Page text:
5. Keep a spreadsheet of the food in your fridge and pantry on your phone. This may sound strange, but hear me out. Most food waste is created because we don't remember what we have on hand when going to the grocery store. Updating and deleting items from your food spreadsheet will let you know ahead of time what you need to buy and what you don't. You can also share the spreadsheet with anyone who you share the refrigerator with so they can help keep track, too. I use Google Sheets since the app is easily accessible on my phone.
6. Reuse old t-shirts. Old t-shirts can be reused as cleaning rags, patches for jackets, tote bags and dog bedding. I use an old t-shirt as a towel to dry off my wavy hair and keep it shiny and frizz-free.
7. Reuse single-use plastic takeout containers. Since I don't keep margarine in my fridge anymore, I've found other ways to keep from buying plastic containers. Containers I get from the rare occasions I do go out to eat become part of my food prep system. I usually fill these containers with pre-cut sweet potatoes, kale, onions, garlic, carrots and celery for quick meals during the week.
8. Carry a reusable mug and water bottle. I drink a lot of green tea and dark roast coffee throughout the day. (I'm still in college with lots of competing deadlines.) That container helps me save at least six disposable cups a day, which adds up to 1,560 disposable cups a year that are not going to landfills.
9. Create a Pinterest board for recipes that can use overripe foods. If you happen to be scrolling Pinterest for new recipes, make sure to save recipes that call for or can easily use overripe foods. When you need to use an ingredient in a pinch, you have it right there on your phone or other device for easy access.
Siempre Usa Como Lo Que Tienes
My family is much better off than it used to be. Mom has her dream home and is married to a wonderful, loving man, and I have a six-year-old sister who loves raising her chickens in our large backyard. Dad owns his own food truck business in Arizona. Grandma and Grandpa are happily retired with all the time in the world to relax and enjoy their golden years. Here I am, the first person in my family to graduate from college this spring.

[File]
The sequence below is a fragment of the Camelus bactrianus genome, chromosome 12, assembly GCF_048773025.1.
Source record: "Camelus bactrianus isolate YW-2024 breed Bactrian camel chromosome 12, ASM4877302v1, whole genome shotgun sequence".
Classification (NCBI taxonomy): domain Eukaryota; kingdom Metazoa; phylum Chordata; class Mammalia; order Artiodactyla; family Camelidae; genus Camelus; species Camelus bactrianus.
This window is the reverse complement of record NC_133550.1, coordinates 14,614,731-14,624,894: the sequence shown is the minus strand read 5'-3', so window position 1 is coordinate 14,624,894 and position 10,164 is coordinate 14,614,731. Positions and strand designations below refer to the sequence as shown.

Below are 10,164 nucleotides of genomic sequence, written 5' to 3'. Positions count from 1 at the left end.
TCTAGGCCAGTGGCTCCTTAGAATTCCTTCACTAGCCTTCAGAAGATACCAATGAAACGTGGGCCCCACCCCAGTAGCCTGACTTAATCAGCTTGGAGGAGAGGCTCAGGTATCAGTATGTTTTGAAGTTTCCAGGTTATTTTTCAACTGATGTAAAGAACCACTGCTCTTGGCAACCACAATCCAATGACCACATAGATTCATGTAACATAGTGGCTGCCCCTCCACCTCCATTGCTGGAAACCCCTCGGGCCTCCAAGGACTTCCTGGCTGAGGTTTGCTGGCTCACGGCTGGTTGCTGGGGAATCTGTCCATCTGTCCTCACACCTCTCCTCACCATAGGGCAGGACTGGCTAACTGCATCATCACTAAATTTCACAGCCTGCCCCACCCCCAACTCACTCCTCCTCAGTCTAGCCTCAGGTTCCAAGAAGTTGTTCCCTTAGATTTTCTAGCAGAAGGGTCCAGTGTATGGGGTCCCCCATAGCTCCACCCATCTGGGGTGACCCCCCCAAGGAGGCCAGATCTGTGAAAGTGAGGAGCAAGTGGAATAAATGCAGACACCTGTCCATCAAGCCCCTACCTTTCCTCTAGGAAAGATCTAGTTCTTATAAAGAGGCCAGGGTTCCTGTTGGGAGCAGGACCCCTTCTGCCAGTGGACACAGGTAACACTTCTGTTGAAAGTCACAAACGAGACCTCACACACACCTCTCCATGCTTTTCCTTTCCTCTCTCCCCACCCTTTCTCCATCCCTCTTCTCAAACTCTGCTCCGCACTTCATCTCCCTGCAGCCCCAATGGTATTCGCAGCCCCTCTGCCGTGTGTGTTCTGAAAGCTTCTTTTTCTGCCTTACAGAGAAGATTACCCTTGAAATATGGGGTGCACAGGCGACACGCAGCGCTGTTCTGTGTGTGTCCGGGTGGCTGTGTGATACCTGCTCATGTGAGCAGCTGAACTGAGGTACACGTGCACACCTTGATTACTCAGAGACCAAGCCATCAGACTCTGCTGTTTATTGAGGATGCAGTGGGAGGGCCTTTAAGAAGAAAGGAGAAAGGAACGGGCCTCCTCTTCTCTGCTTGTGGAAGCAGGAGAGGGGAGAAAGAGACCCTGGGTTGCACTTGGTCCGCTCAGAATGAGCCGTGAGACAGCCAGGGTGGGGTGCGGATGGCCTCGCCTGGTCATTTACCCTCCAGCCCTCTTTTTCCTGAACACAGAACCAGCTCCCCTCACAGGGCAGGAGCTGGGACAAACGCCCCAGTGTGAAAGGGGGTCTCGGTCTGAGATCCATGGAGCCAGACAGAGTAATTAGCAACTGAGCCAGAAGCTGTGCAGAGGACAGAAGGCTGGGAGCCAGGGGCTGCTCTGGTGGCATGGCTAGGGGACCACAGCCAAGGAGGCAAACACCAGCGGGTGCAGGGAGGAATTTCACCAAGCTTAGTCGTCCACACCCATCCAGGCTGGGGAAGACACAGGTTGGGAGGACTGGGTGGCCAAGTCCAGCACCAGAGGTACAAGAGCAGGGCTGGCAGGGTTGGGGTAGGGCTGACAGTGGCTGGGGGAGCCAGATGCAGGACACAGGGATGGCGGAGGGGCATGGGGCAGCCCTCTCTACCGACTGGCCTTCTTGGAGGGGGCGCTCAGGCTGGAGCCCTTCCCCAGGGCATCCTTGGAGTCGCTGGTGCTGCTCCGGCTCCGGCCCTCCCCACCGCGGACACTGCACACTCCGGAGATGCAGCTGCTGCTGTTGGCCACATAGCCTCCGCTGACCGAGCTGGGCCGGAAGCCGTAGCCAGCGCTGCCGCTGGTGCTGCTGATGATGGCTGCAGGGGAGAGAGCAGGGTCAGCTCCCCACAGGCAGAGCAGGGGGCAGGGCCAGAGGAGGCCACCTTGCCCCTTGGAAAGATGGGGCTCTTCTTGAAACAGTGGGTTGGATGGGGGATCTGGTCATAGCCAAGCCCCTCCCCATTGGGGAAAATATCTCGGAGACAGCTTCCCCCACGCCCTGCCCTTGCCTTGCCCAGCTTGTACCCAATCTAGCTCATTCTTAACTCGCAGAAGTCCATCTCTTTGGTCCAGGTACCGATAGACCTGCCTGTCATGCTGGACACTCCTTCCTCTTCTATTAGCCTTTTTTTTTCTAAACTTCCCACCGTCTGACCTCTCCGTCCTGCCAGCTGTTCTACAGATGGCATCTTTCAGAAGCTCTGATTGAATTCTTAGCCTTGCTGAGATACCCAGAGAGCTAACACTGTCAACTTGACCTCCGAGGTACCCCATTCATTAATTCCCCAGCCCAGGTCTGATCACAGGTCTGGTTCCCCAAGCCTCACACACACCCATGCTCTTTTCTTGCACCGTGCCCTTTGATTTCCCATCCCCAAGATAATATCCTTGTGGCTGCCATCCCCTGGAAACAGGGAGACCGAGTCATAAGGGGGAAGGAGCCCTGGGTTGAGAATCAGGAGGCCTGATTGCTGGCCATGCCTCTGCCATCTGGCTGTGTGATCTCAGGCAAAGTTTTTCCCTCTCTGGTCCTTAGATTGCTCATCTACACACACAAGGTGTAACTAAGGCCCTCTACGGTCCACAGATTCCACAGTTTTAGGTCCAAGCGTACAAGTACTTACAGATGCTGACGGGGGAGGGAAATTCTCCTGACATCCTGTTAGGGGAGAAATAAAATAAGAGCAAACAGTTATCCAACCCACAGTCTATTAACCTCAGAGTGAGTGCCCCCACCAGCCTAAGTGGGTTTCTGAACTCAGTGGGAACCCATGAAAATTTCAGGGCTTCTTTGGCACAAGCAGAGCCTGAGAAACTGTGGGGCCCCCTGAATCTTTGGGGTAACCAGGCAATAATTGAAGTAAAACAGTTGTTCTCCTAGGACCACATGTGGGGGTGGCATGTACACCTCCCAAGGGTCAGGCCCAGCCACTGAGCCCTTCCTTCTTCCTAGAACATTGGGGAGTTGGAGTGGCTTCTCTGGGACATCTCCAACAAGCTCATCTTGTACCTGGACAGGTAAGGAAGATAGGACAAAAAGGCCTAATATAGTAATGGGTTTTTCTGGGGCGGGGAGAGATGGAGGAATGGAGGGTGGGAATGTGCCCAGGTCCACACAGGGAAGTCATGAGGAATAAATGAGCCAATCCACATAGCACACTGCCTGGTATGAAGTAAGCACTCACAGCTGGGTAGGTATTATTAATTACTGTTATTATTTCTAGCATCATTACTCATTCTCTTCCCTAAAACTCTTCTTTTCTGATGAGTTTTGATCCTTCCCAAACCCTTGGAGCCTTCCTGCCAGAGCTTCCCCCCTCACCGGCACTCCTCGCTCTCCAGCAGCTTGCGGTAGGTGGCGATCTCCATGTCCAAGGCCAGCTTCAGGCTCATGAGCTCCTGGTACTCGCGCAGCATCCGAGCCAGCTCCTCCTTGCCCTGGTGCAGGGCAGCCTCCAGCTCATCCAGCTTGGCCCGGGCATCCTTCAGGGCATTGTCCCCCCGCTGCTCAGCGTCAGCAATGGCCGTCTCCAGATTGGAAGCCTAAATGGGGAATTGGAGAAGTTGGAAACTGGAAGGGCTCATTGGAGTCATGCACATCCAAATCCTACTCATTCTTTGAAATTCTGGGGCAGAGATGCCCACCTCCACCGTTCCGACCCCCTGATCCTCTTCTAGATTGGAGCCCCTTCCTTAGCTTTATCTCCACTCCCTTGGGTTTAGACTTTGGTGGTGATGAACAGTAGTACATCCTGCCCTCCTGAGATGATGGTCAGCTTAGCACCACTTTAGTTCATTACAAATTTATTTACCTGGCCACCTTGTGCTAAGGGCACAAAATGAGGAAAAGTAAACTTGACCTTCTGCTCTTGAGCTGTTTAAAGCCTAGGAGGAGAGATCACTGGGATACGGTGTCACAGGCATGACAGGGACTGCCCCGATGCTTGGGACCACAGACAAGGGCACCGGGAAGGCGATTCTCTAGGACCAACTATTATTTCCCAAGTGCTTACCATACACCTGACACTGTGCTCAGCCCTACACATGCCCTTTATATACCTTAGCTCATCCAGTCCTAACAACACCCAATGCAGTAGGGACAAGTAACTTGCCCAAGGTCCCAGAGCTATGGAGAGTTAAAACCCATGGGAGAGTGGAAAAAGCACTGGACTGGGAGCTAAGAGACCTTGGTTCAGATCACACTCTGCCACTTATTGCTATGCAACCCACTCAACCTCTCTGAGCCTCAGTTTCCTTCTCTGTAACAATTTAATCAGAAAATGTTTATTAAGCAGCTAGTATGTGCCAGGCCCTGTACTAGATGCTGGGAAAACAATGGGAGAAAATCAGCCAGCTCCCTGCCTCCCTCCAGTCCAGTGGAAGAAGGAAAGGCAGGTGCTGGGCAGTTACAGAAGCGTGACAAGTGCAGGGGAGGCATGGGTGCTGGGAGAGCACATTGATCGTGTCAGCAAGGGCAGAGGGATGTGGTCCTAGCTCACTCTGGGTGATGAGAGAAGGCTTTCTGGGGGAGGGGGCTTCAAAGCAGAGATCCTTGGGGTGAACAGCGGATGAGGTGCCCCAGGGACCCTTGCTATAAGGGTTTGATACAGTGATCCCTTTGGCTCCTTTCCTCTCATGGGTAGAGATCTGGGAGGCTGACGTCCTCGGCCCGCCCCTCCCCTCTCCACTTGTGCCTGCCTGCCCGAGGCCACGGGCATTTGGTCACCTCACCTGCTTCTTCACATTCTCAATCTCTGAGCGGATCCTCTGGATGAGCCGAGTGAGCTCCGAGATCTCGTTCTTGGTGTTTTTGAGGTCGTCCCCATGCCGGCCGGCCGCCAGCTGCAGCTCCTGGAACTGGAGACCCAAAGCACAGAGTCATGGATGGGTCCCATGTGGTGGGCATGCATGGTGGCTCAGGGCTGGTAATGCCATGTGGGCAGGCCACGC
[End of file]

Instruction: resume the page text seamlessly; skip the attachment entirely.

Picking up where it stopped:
We got through some rough years thanks to many of our intentional low-waste strategies. I plan to continue following these practices going forward, but now it's mostly because of my concern about our climate-challenged world. I feel like I have an obligation to use my education and opportunities not only to benefit my future but my little sister's, too. "Siempre usa como lo que tienes" is part of who I am.
Recipe for Spanish Rice
Spanish rice is a side dish staple of any Mexican meal. I love this family recipe because soft, overripe tomatoes are perfect to use. If you don't have any vegetable stock on hand, no worries. You can use vegetable bouillon and water instead. Serves 4. Time: 35 minutes.
3 large tomatoes, quartered
1 medium onion, quartered
3 cloves of garlic, whole
3 cups of vegetable stock
1 cup long-grain rice
3 tablespoons olive oil
Salt to taste
1 bag of frozen peas and carrots (optional)
1. In a blender, add tomatoes, onion, garlic and vegetable stock. Blend until smooth and set aside.
2. In a large saute pan, add oil on medium heat. Wait for oil to heat up and simmer, about 2 minutes.
3. Add rice to the pan, stirring constantly to toast rice for 10 minutes or until rice is golden brown.
4. Take the pan off the heat and add the tomato mixture slowly until the rice is fully covered. Put the pan back on the heat and cook on low undisturbed for 20-25 minutes or until rice has fully absorbed the tomato broth.
5. If you are using frozen peas and carrots, add to rice, gently incorporating vegetables through the pan. Let sit for 2-3 minutes. Serve with your favorite Mexican entree.
Jazmine Velasquez is a graduating English major at the University of California-Berkeley. She is a news fellow for Stone Pier Press, an environmental publishing company with a food focus.